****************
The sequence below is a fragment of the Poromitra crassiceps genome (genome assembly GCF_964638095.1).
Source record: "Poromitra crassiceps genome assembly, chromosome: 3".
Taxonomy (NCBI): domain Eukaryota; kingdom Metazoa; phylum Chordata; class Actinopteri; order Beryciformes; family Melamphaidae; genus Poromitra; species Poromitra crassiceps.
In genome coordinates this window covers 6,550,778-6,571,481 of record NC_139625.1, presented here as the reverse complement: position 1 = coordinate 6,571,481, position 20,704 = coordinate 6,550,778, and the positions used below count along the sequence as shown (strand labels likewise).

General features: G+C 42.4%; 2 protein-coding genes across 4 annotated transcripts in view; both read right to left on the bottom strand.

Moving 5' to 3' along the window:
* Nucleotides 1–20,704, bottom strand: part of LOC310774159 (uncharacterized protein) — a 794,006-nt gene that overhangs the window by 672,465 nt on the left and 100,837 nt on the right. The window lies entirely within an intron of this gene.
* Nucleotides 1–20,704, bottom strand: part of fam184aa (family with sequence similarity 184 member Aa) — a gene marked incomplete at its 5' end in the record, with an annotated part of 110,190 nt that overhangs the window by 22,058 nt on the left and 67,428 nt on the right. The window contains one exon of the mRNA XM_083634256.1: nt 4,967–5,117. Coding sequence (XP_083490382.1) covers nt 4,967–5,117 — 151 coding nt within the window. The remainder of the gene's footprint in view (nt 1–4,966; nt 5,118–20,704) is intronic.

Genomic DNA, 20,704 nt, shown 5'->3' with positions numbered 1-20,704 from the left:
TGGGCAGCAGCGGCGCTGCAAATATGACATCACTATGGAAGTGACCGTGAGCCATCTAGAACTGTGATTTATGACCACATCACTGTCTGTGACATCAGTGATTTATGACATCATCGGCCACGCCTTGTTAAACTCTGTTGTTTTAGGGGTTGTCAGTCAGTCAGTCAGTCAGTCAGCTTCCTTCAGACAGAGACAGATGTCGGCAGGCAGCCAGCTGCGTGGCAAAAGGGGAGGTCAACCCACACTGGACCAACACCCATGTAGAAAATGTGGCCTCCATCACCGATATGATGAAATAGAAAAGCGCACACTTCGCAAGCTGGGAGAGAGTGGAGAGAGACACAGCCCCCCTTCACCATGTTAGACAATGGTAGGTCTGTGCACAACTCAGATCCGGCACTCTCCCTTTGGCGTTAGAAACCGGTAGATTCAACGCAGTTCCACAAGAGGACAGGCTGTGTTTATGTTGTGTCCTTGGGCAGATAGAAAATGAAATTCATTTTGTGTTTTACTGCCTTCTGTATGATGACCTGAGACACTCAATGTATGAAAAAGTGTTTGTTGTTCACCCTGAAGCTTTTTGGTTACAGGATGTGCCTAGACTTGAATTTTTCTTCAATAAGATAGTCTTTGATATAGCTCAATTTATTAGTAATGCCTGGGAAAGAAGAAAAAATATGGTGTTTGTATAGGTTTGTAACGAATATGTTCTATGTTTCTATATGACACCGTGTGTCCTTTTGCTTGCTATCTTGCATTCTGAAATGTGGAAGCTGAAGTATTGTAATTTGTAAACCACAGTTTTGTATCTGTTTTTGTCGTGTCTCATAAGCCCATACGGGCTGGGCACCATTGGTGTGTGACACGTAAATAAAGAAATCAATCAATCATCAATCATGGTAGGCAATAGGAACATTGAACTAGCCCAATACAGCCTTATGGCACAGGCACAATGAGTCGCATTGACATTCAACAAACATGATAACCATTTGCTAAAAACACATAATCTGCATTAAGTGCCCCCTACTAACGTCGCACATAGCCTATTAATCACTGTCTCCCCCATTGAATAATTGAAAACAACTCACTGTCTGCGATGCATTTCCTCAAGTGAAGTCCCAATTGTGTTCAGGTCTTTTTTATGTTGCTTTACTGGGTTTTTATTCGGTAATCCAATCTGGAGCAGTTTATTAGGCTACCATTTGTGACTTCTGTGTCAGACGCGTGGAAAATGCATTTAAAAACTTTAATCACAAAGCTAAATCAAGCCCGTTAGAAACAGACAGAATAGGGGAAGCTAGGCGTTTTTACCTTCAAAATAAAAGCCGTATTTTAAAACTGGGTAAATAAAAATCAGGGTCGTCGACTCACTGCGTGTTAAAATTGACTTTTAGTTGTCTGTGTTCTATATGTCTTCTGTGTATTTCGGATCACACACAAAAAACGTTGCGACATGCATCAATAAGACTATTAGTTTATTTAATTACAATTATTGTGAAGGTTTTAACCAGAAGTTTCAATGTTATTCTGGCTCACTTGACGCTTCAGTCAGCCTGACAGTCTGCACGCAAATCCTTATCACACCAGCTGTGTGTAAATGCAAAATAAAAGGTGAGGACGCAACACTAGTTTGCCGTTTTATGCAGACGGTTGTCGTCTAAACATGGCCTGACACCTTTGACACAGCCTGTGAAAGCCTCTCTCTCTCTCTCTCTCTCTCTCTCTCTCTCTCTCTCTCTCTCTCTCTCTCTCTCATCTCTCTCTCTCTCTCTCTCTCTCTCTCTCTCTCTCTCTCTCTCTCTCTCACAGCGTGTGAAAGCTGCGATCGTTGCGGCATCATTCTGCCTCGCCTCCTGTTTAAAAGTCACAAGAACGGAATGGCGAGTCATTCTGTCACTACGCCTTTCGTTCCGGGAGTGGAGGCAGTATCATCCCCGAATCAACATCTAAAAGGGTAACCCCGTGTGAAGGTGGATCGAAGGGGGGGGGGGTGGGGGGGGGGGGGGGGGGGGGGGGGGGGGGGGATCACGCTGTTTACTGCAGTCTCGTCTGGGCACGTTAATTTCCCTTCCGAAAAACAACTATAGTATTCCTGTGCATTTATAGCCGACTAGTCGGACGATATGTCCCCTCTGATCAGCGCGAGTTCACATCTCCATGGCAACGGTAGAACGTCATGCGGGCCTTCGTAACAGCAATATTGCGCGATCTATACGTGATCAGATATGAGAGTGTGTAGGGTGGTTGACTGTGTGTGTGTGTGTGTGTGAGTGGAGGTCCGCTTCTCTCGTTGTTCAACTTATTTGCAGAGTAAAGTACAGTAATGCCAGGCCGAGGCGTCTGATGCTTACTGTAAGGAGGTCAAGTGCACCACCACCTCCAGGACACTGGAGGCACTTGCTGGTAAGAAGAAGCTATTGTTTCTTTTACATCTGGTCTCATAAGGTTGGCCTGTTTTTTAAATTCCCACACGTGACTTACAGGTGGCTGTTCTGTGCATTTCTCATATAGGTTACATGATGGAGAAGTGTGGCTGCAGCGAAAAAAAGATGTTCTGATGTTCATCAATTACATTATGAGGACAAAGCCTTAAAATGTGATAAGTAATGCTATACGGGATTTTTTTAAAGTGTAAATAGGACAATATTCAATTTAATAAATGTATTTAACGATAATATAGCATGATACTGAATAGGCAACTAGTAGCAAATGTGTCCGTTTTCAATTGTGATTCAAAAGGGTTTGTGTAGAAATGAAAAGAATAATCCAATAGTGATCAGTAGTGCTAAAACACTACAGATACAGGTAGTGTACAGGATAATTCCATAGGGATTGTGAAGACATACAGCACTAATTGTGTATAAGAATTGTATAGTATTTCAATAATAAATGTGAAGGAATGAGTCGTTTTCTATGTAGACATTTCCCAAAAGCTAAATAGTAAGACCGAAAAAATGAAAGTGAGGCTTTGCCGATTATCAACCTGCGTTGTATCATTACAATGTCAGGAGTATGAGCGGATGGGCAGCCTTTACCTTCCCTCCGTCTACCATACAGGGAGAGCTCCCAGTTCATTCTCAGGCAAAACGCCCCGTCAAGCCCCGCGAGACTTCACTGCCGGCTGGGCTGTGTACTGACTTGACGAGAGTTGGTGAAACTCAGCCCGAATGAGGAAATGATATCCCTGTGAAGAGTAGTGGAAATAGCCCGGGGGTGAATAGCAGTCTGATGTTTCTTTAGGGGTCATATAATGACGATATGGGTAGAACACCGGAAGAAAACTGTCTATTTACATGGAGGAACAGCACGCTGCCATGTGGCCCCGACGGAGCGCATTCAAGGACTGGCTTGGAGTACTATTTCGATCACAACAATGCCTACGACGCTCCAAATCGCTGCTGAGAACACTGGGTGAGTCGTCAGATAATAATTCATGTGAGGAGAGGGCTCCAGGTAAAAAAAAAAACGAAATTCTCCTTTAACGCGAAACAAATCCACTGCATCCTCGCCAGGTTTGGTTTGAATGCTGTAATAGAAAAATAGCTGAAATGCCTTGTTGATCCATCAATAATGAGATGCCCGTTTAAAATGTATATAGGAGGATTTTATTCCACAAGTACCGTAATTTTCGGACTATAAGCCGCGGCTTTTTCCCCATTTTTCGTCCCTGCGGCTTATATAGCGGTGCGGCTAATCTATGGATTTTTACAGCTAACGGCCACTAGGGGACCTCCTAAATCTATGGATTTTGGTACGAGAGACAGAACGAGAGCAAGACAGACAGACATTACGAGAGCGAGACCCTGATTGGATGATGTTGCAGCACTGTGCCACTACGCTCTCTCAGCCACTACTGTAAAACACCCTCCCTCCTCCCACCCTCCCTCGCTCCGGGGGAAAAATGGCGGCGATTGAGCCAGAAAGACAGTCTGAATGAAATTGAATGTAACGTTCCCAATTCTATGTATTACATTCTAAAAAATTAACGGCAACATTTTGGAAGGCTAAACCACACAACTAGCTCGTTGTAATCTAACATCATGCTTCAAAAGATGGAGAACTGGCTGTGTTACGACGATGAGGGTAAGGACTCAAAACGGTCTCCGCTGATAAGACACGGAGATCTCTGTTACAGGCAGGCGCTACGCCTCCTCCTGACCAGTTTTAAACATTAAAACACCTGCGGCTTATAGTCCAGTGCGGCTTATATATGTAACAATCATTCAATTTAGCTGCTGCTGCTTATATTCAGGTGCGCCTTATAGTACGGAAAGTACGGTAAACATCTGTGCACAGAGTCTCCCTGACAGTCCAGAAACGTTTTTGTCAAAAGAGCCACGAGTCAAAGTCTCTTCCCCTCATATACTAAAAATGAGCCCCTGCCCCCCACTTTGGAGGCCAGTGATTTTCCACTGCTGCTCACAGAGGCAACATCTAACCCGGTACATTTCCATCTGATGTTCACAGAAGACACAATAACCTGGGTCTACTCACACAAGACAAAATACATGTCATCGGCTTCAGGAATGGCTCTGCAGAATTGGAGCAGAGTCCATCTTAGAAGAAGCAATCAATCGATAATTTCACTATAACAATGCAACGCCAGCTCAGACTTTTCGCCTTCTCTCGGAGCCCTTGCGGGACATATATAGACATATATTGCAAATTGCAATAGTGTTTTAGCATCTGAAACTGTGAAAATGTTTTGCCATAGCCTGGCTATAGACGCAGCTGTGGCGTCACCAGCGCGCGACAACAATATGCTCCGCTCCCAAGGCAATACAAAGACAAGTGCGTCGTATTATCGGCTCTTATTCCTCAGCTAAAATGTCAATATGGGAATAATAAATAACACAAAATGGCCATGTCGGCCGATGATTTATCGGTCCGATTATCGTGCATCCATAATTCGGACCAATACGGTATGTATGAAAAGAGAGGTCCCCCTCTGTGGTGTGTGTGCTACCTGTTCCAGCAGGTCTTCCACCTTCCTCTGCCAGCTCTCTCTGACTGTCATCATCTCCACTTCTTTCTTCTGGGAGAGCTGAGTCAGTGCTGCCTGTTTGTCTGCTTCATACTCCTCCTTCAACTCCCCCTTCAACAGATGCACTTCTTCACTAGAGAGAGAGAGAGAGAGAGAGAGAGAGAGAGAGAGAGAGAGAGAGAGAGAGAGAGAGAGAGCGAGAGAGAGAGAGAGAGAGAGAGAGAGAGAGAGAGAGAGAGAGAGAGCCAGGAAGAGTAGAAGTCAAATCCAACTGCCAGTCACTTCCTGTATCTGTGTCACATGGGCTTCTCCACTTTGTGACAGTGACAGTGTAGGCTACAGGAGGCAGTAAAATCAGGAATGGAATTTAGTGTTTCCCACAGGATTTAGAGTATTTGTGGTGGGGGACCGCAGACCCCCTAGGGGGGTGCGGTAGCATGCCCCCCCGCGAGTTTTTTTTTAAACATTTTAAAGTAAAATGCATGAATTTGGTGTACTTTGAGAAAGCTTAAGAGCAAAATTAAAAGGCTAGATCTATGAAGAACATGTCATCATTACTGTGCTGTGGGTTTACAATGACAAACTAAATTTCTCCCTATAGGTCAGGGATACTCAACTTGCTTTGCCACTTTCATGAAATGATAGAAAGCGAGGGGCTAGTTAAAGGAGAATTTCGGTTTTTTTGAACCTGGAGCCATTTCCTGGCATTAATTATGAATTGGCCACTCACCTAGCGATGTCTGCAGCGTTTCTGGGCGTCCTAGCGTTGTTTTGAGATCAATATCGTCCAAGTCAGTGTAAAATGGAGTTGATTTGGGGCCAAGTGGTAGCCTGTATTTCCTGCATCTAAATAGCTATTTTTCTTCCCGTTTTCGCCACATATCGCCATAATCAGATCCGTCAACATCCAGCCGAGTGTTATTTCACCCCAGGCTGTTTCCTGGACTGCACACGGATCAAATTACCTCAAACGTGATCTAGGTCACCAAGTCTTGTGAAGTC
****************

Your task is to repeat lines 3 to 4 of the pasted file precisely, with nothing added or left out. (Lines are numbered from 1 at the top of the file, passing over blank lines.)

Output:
Taxonomy (NCBI): domain Eukaryota; kingdom Metazoa; phylum Chordata; class Actinopteri; order Beryciformes; family Melamphaidae; genus Poromitra; species Poromitra crassiceps.
In genome coordinates this window covers 6,550,778-6,571,481 of record NC_139625.1, presented here as the reverse complement: position 1 = coordinate 6,571,481, position 20,704 = coordinate 6,550,778, and the positions used below count along the sequence as shown (strand labels likewise).